A Berlin museum that focuses on life in the former GDR transports virtual visitors to a decisive moment in history through the power of augmented reality and the popular open-world game Minecraft.
The DDR Museum, in cooperation with the vice creative agency Virtue, ran an awareness campaign that allows everyone to create and scale sections of the Berlin Wall using Minecraft Earth, an AR app that overlays the block-like graphics of Microsoft's own game on a user can tear off surroundings through their phone camera.
The free set of building blocks consists of three of the most famous sections of the Wall – the Brandenburg Gate, Mauerpark and Checkpoint Charlie – as well as lesson plans that put the interactive elements in their historical context. The campaigners claim it will be the first educational course to include an element in Minecraft Earth that is popular with children of all ages.
"By using a popular gaming platform, we have made a new generation aware of an overlooked piece of history through the use of AR applications and interactive elements," said Emil Asmussen, Creative Director at Virtue, in a statement. "In addition, by expanding the gaming experience into a fully-fledged teaching module, we have encouraged curiosity and critical reflection on the role of the border walls in our time."
The team spent more than 300 hours in the game collecting the materials and creating a historically accurate representation of each structure that can be shared through a social feature in the app called Buildplates. The finished products can appear in any size from lifelike to small enough to fit on a tabletop, depending on the surface they are projected onto.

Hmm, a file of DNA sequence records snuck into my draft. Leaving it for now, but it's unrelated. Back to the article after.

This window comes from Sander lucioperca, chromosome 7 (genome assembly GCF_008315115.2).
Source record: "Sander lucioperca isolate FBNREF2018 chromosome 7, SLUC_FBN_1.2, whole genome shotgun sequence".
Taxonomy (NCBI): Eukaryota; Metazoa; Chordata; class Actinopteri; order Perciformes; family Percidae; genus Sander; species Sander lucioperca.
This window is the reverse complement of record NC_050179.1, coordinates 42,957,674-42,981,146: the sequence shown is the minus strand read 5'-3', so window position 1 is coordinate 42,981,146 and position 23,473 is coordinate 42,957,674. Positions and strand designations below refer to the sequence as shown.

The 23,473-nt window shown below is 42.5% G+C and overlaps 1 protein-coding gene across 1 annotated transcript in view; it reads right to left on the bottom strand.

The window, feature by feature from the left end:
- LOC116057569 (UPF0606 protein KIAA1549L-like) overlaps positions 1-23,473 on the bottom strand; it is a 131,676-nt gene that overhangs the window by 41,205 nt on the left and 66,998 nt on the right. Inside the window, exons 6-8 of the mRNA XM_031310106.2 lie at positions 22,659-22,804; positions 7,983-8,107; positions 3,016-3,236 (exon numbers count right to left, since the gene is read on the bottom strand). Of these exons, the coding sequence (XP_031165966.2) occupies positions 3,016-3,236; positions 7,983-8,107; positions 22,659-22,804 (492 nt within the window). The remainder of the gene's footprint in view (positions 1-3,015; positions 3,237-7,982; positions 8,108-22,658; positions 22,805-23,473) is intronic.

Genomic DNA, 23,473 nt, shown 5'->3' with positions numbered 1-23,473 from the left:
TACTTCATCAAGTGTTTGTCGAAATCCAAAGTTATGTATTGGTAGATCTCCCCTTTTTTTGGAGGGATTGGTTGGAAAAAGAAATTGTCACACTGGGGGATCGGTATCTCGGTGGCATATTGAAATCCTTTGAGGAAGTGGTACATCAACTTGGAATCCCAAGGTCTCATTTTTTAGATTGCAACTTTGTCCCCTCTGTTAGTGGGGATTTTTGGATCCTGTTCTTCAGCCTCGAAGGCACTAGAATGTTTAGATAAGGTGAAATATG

The campaign was inspired by the fact that 29% of Germans were born after the fall of the Iron Curtain in 1989, the border that separated the Soviet Eastern Bloc from the rest of Europe from WWII to the end of the Cold War, I find it hard to understand the meaning capture the moment.
"This is the first time that we have people from all over the world tear down the wall," said Gordon Freiherr von Godin, director of the GDR Museum. "Being an active participant rather than a spectator makes a big difference to younger visitors and attracts their attention in a different way."
AR has seen a surge in popularity with brands and other organizations looking to keep virtually in touch with their customers during the pandemic. Other agencies have also started experimenting with Minecraft as an educational tool: in April, AKQA built an in-game pandemic simulator to teach players how social distancing measures can help prevent the spread of Covid-19.
While the integration with Minecraft Earth is new, the original Minecraft game has already been used for educational purposes, such as recreating the Buddhas of Bamiyan, two monumental statues that stood in Afghanistan for thousands of years before being destroyed by the Taliban in 2001.